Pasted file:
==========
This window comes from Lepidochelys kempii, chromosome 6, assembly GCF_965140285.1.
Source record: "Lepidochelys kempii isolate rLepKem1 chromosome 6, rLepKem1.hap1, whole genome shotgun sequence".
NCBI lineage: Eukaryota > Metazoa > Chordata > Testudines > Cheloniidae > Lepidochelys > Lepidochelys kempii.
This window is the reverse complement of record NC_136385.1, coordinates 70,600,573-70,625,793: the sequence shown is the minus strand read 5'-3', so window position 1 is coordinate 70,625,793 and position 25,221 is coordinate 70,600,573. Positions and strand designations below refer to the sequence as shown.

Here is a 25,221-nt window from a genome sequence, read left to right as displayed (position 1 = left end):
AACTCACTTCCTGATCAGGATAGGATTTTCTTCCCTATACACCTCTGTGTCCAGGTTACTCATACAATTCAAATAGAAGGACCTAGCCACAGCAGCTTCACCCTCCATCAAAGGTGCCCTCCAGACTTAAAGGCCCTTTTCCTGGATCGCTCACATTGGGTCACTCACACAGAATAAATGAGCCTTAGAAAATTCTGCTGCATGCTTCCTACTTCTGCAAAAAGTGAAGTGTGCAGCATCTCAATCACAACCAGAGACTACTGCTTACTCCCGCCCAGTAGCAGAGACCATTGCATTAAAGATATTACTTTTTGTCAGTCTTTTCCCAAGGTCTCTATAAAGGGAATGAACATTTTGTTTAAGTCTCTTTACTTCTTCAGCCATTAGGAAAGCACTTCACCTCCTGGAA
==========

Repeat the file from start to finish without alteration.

This window comes from Lepidochelys kempii, chromosome 6, assembly GCF_965140285.1.
Source record: "Lepidochelys kempii isolate rLepKem1 chromosome 6, rLepKem1.hap1, whole genome shotgun sequence".
NCBI lineage: Eukaryota > Metazoa > Chordata > Testudines > Cheloniidae > Lepidochelys > Lepidochelys kempii.
This window is the reverse complement of record NC_136385.1, coordinates 70,600,573-70,625,793: the sequence shown is the minus strand read 5'-3', so window position 1 is coordinate 70,625,793 and position 25,221 is coordinate 70,600,573. Positions and strand designations below refer to the sequence as shown.

Here is a 25,221-nt window from a genome sequence, read left to right as displayed (position 1 = left end):
AACTCACTTCCTGATCAGGATAGGATTTTCTTCCCTATACACCTCTGTGTCCAGGTTACTCATACAATTCAAATAGAAGGACCTAGCCACAGCAGCTTCACCCTCCATCAAAGGTGCCCTCCAGACTTAAAGGCCCTTTTCCTGGATCGCTCACATTGGGTCACTCACACAGAATAAATGAGCCTTAGAAAATTCTGCTGCATGCTTCCTACTTCTGCAAAAAGTGAAGTGTGCAGCATCTCAATCACAACCAGAGACTACTGCTTACTCCCGCCCAGTAGCAGAGACCATTGCATTAAAGATATTACTTTTTGTCAGTCTTTTCCCAAGGTCTCTATAAAGGGAATGAACATTTTGTTTAAGTCTCTTTACTTCTTCAGCCATTAGGAAAGCACTTCACCTCCTGGAA